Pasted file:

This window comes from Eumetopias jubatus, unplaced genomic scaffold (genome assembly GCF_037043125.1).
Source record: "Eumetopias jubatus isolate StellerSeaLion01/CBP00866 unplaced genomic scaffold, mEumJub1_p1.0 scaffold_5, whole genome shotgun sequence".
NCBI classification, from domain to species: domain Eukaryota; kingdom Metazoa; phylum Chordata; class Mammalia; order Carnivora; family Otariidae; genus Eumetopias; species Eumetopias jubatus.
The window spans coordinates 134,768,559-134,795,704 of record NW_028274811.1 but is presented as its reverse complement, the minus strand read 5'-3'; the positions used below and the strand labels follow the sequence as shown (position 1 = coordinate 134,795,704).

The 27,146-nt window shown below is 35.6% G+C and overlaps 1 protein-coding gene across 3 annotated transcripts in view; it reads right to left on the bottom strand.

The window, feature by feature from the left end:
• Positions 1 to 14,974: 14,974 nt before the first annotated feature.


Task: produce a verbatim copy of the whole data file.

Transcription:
This window comes from Eumetopias jubatus, unplaced genomic scaffold (genome assembly GCF_037043125.1).
Source record: "Eumetopias jubatus isolate StellerSeaLion01/CBP00866 unplaced genomic scaffold, mEumJub1_p1.0 scaffold_5, whole genome shotgun sequence".
NCBI classification, from domain to species: domain Eukaryota; kingdom Metazoa; phylum Chordata; class Mammalia; order Carnivora; family Otariidae; genus Eumetopias; species Eumetopias jubatus.
The window spans coordinates 134,768,559-134,795,704 of record NW_028274811.1 but is presented as its reverse complement, the minus strand read 5'-3'; the positions used below and the strand labels follow the sequence as shown (position 1 = coordinate 134,795,704).

The 27,146-nt window shown below is 35.6% G+C and overlaps 1 protein-coding gene across 3 annotated transcripts in view; it reads right to left on the bottom strand.

The window, feature by feature from the left end:
• Positions 1 to 14,974: 14,974 nt before the first annotated feature.